Canvas arc examples and alternatives in html5 2d canvas

When making a canvas project with the html 5 canvas element and javaScript there is a built in method for the 2d drawing context that can be used to draw arcs and circles. This is of course one of the basic shapes that can be used to get some basic things worked out with a javaScript project that will involve the use of canvas as a way to draw graphics to the browser window. In this post I will be covering what there is to be aware if when it comes to canvas arcs in javaScript.

1 - Canvas arc example starting with the basics

The arc method can be used when drawing a line in canvas by using the beginPath method at which point the arc method can be used in conjunction with other methods like moveTo lineTo and so forth to help draw shapes such as but not limited to a circle. In order to use the canvas arc method it is important to have at least some background with javaScript and canvas in general. This is not a getting started post with these subjects, but a post on the canvas arc method in the 2d canvas drawing content.

1.1 - Know a thing or two about radians

The arguments that that canvas arc takes for the start and stop angles should be in radians and not degrees. The concept of a radian is thinking of angles in terms of the value of pi times two rather than 360 degrees. If you prefer to think in depress you will still want to know how to convert from degrees to radians as well as the inversion of that.

To convert a degree value to a radian value to be used with the canvas arc method just divide the degree value by 180 and then multiply that value by Math.PI to get the equivalent value in radians.

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var rad = Math.PI / 4,
// radians to degrees
deg = 180 / Math.PI * rad;
console.log(deg); // 45
deg = 90;
// degrees to radians
rad = deg / 180 * Math.PI;
console.log(rad); // 1.57...

Radians come up a lot when it comes to anything having to do with angles in javaScript and not just with the canvas arc method. there are other methods of interest such as Math.sin, Math.cos, and Math.atan2 just to name a few. It would seem that radians are the preferred way to go about working with angles in javaScript so take a moment to become familiar with them if you have not done so before hand.

1.2 - Using the canvas arc method

The canvas arc method takes up to six arguments. The first two arguments given to the arc method set the center x and center y values of the arc. The third argument is the radius of the arc, and then the next two arguments after that is the beginning and ending angle in radians. The last optional argument is used to set clockwise of counter clockwise direction of the arc.

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<html>
<head>
<title>canvas arc</title>
</head>
<body>
<canvas id="the-canvas" width="320" height="240"></canvas>
<script>
// get canvas can 2d context
var canvas = document.getElementById('the-canvas'),
ctx = canvas.getContext('2d');
// create a canvas arc
// begin by calling ctx.beginPath
ctx.beginPath();
var x = 150,
y = 120,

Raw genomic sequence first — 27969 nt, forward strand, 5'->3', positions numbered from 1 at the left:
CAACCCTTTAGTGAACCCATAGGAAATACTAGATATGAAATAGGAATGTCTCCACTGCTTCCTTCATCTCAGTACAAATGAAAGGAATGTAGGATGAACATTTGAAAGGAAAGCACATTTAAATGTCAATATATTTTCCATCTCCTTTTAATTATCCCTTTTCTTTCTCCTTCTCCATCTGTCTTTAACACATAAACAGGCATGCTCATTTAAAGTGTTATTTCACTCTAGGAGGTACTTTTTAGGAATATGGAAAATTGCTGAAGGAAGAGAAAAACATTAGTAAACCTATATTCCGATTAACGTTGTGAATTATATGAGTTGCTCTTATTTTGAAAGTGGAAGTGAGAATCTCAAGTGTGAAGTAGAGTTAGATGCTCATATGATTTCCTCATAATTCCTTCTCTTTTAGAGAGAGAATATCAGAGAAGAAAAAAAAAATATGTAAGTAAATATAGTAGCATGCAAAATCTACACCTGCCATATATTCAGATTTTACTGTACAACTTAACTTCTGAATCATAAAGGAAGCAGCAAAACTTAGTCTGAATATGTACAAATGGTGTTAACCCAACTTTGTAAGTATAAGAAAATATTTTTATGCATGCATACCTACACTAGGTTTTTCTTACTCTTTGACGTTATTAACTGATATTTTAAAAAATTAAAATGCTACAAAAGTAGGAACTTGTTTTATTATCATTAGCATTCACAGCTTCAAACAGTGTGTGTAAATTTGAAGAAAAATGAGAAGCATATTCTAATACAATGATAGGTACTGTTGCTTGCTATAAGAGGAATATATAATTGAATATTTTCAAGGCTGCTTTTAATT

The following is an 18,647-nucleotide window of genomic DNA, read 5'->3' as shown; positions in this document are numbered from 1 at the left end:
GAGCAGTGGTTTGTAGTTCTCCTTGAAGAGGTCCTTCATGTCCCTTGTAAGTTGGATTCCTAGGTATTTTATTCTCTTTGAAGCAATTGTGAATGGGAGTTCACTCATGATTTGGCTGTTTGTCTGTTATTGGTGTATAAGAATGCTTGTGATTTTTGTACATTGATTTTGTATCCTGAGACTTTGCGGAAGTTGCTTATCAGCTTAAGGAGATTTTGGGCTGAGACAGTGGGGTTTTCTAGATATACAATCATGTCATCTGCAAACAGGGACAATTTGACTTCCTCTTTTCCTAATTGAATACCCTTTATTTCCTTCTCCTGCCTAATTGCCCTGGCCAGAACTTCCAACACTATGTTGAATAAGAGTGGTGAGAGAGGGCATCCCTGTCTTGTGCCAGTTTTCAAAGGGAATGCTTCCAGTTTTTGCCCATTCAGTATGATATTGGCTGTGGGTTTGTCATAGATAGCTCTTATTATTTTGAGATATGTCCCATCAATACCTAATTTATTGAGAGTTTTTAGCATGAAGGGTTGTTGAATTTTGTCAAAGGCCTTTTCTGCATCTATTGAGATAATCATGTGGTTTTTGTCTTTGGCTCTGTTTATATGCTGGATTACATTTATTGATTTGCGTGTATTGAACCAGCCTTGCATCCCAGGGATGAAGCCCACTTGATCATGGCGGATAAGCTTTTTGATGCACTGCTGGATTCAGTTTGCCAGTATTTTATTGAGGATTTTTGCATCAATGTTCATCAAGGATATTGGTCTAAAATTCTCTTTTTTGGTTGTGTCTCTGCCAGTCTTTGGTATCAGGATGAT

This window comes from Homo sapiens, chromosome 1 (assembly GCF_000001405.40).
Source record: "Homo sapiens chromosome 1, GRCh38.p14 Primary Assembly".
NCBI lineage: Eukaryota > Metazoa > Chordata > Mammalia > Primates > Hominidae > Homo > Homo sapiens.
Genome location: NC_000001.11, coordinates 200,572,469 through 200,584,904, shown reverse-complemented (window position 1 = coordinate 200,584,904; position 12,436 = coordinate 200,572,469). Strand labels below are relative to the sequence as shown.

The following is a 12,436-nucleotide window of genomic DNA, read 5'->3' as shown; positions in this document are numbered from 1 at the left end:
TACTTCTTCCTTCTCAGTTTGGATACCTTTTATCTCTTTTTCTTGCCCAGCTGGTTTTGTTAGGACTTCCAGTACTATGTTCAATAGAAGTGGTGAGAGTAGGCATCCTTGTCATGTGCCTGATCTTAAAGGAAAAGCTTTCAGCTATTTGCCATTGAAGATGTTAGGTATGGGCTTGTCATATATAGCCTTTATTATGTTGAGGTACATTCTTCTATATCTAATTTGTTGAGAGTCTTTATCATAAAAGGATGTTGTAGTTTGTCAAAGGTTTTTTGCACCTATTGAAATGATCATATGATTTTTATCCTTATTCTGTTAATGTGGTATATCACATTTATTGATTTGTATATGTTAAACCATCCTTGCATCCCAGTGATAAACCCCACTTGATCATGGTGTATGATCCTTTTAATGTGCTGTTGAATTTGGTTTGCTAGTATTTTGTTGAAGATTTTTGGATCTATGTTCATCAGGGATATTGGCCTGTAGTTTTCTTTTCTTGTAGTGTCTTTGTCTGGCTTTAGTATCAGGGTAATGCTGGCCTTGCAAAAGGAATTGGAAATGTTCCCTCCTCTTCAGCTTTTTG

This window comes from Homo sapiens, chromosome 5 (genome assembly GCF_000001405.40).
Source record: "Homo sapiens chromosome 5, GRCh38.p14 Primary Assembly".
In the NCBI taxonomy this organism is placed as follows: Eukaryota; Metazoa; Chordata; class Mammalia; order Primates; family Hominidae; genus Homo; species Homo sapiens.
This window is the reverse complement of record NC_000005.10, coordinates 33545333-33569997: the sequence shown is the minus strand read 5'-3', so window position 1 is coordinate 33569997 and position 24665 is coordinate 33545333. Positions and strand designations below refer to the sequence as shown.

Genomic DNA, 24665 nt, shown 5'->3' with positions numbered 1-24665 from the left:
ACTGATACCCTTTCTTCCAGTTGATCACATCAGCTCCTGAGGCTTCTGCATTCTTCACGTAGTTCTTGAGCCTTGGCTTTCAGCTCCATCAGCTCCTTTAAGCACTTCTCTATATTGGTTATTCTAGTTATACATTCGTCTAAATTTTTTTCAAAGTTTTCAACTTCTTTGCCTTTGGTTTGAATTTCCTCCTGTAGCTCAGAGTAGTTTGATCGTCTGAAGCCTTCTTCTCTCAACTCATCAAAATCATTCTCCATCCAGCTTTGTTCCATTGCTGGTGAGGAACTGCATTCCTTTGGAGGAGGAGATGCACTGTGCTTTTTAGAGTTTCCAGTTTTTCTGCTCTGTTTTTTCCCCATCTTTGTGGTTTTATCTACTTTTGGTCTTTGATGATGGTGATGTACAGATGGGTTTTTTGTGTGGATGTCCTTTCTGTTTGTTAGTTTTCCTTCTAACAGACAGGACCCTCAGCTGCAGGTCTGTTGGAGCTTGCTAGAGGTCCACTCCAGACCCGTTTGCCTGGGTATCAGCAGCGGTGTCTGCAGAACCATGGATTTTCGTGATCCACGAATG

radius = 100,
radianStart = 0,
radianEnd = Math.PI / 2,
clockwise = true;
// calling canvas src with all arguments
ctx.arc(x,y,radius,radianStart,radianEnd, clockwise);
// set stroke and fill style
ctx.strokeStyle = 'red';
ctx.fillStyle='black';
// fill, and stroke
ctx.fill();
ctx.stroke();
</script>
</body>
</html>

The canvas arc method can be used in conjunction with other line methods such as ctx.lineTo, more on that later. There is also the ctx.stroke, and ctx.fill methods and setting the style of lines and fills as well that you should be familiar with as well, but I do not want to get to far of base when it comes to drawing in general with canvas.

1.3 - There is also Math.cos, and Math.sin as well

So the canvas arc method will come in handy for most situations when it comes to drawing arcs, and circles in canvas. However there is also using the Math.cos and Math.sin methods in combination with canvas methods like ctx.moveTo and ctx.lineTo as well. If for some reason you want better control over the drawing of arc like curves in canvas, and feel compelled to write your own solution for drawing arcs, or something to that effect you might want to play around with those methods a little as well.

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<html>
<head>
<title>canvas arc</title>
</head>
<body>
<canvas id="the-canvas" width="320" height="240"></canvas>
<script>
var canvas = document.getElementById('the-canvas'),
ctx = canvas.getContext('2d'),
// some values
i = 0,
maxI = 50,
cx = 160,
cy = 120,
radius = 50,
radian, x, y;
// draw
ctx.beginPath();
while (i < maxI) {
radian = Math.PI / 2 * (i / maxI);
x = Math.cos(radian) * radius + cx;
y = Math.sin(radian) * radius + cy;
if (i === 0) {
ctx.moveTo(x, y);
} else {
ctx.lineTo(x, y);
}
i += 1;
}
ctx.stroke();
</script>
</body>
</html>

2 - Drawing a full canvas arc circle

To draw a full circle with the canvas arc method just set radian values from zero to Math.Pi * 2. This is a much quicker option to taking the time to write a polygon method to draw a circle, although writing that kind of method would give a greater deal of control over the various factors when it comes to daring a circle in canvas.